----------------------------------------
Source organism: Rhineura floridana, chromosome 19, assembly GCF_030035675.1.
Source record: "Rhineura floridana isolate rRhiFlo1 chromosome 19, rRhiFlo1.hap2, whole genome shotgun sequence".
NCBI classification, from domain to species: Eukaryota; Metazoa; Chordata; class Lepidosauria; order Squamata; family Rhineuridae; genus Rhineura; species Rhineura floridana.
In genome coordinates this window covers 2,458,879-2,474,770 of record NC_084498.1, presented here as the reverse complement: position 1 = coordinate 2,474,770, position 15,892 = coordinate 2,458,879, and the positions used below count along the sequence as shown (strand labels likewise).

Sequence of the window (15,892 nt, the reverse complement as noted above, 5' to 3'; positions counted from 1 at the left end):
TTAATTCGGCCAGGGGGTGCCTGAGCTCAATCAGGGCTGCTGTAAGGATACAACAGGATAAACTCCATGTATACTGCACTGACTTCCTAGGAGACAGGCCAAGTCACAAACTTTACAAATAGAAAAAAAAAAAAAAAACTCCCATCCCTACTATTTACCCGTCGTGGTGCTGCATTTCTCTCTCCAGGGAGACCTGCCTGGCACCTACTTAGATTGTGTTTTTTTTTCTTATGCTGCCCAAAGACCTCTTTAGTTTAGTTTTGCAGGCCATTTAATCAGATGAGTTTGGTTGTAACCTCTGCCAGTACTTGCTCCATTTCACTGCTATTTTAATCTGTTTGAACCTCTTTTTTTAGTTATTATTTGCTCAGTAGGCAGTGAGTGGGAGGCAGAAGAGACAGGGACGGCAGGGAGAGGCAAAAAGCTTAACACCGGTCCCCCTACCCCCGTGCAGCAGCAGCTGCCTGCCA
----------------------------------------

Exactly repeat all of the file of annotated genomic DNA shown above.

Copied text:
Source organism: Rhineura floridana, chromosome 19, assembly GCF_030035675.1.
Source record: "Rhineura floridana isolate rRhiFlo1 chromosome 19, rRhiFlo1.hap2, whole genome shotgun sequence".
NCBI classification, from domain to species: Eukaryota; Metazoa; Chordata; class Lepidosauria; order Squamata; family Rhineuridae; genus Rhineura; species Rhineura floridana.
In genome coordinates this window covers 2,458,879-2,474,770 of record NC_084498.1, presented here as the reverse complement: position 1 = coordinate 2,474,770, position 15,892 = coordinate 2,458,879, and the positions used below count along the sequence as shown (strand labels likewise).

Sequence of the window (15,892 nt, the reverse complement as noted above, 5' to 3'; positions counted from 1 at the left end):
TTAATTCGGCCAGGGGGTGCCTGAGCTCAATCAGGGCTGCTGTAAGGATACAACAGGATAAACTCCATGTATACTGCACTGACTTCCTAGGAGACAGGCCAAGTCACAAACTTTACAAATAGAAAAAAAAAAAAAAAACTCCCATCCCTACTATTTACCCGTCGTGGTGCTGCATTTCTCTCTCCAGGGAGACCTGCCTGGCACCTACTTAGATTGTGTTTTTTTTTCTTATGCTGCCCAAAGACCTCTTTAGTTTAGTTTTGCAGGCCATTTAATCAGATGAGTTTGGTTGTAACCTCTGCCAGTACTTGCTCCATTTCACTGCTATTTTAATCTGTTTGAACCTCTTTTTTTAGTTATTATTTGCTCAGTAGGCAGTGAGTGGGAGGCAGAAGAGACAGGGACGGCAGGGAGAGGCAAAAAGCTTAACACCGGTCCCCCTACCCCCGTGCAGCAGCAGCTGCCTGCCA